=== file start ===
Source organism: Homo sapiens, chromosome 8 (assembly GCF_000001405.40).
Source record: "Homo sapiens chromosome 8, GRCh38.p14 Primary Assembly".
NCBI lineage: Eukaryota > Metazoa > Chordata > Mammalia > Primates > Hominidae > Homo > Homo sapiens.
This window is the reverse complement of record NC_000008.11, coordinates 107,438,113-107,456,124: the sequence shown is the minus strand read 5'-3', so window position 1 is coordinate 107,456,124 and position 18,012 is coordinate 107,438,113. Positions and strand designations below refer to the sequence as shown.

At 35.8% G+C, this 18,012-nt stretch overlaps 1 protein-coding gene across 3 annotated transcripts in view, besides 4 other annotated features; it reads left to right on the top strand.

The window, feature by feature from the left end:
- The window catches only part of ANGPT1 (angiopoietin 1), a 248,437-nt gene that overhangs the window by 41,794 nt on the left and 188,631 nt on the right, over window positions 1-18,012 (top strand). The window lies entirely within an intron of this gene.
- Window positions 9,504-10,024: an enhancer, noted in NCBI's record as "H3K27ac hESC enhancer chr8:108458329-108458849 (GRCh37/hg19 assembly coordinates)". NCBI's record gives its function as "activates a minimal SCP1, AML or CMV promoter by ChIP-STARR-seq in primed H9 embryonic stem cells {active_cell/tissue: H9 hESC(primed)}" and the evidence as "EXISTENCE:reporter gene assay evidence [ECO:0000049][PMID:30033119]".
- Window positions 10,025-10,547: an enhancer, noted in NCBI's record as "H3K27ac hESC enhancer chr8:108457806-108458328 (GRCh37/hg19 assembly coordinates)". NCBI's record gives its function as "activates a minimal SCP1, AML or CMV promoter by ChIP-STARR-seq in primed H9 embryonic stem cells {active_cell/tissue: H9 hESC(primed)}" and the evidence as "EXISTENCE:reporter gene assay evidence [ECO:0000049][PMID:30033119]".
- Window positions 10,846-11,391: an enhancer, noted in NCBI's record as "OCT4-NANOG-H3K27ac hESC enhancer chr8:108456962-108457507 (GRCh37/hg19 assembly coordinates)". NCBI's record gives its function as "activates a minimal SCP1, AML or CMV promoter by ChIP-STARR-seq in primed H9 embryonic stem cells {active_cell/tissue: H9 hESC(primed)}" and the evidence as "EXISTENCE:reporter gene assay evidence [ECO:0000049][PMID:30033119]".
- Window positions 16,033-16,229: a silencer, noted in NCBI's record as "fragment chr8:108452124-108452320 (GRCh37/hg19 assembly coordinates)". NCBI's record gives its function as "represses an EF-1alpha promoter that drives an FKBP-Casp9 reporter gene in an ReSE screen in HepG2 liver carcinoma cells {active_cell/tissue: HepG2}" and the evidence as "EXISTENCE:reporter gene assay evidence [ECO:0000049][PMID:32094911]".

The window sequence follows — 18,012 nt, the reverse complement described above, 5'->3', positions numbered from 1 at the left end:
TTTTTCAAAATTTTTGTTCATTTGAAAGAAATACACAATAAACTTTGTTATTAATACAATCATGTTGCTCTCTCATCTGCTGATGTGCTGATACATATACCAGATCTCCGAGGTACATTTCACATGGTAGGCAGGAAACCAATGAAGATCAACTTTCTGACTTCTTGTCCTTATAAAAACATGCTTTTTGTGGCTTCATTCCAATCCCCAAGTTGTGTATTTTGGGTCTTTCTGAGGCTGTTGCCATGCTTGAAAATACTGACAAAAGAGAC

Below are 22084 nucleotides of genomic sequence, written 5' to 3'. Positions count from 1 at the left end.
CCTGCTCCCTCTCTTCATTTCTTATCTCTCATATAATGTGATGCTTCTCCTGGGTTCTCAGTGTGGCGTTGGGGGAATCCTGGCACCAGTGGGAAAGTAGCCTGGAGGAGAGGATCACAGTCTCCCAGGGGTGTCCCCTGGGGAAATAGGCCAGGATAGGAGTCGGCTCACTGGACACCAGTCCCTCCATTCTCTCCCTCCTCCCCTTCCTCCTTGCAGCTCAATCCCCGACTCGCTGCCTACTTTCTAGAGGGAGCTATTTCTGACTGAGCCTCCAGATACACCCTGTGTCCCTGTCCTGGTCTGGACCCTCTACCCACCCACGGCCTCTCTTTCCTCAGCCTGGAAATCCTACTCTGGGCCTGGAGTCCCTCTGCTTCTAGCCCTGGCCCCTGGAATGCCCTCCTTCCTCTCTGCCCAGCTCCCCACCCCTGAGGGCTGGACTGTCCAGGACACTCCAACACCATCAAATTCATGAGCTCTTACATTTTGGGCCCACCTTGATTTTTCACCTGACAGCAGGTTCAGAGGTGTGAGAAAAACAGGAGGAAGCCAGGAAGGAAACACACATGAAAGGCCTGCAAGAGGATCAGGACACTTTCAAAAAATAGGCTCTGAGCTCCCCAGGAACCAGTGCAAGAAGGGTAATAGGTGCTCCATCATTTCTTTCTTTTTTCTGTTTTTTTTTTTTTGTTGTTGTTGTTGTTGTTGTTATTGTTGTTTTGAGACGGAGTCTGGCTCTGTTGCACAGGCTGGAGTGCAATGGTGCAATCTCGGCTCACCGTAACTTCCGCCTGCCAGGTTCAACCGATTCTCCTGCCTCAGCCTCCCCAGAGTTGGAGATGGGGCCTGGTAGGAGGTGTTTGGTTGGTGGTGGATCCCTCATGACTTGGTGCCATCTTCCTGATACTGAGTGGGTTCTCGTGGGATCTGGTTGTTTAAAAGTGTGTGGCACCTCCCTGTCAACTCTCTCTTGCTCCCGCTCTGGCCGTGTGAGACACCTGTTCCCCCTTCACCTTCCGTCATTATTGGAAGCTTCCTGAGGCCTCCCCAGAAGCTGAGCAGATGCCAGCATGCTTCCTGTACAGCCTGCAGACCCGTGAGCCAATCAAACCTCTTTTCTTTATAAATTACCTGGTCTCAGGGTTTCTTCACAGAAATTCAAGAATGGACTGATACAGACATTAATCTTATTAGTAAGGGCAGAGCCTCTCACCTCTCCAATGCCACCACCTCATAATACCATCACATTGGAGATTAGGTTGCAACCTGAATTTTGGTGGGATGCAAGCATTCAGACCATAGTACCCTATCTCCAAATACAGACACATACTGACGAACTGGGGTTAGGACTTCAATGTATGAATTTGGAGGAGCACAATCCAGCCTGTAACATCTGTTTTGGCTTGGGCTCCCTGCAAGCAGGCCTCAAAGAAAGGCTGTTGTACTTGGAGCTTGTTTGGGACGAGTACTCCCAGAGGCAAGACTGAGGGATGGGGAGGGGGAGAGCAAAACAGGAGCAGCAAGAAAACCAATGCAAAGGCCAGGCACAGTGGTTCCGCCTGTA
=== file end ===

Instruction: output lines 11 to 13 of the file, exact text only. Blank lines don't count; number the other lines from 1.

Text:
- Window positions 16,033-16,229: a silencer, noted in NCBI's record as "fragment chr8:108452124-108452320 (GRCh37/hg19 assembly coordinates)". NCBI's record gives its function as "represses an EF-1alpha promoter that drives an FKBP-Casp9 reporter gene in an ReSE screen in HepG2 liver carcinoma cells {active_cell/tissue: HepG2}" and the evidence as "EXISTENCE:reporter gene assay evidence [ECO:0000049][PMID:32094911]".

The window sequence follows — 18,012 nt, the reverse complement described above, 5'->3', positions numbered from 1 at the left end:
TTTTTCAAAATTTTTGTTCATTTGAAAGAAATACACAATAAACTTTGTTATTAATACAATCATGTTGCTCTCTCATCTGCTGATGTGCTGATACATATACCAGATCTCCGAGGTACATTTCACATGGTAGGCAGGAAACCAATGAAGATCAACTTTCTGACTTCTTGTCCTTATAAAAACATGCTTTTTGTGGCTTCATTCCAATCCCCAAGTTGTGTATTTTGGGTCTTTCTGAGGCTGTTGCCATGCTTGAAAATACTGACAAAAGAGAC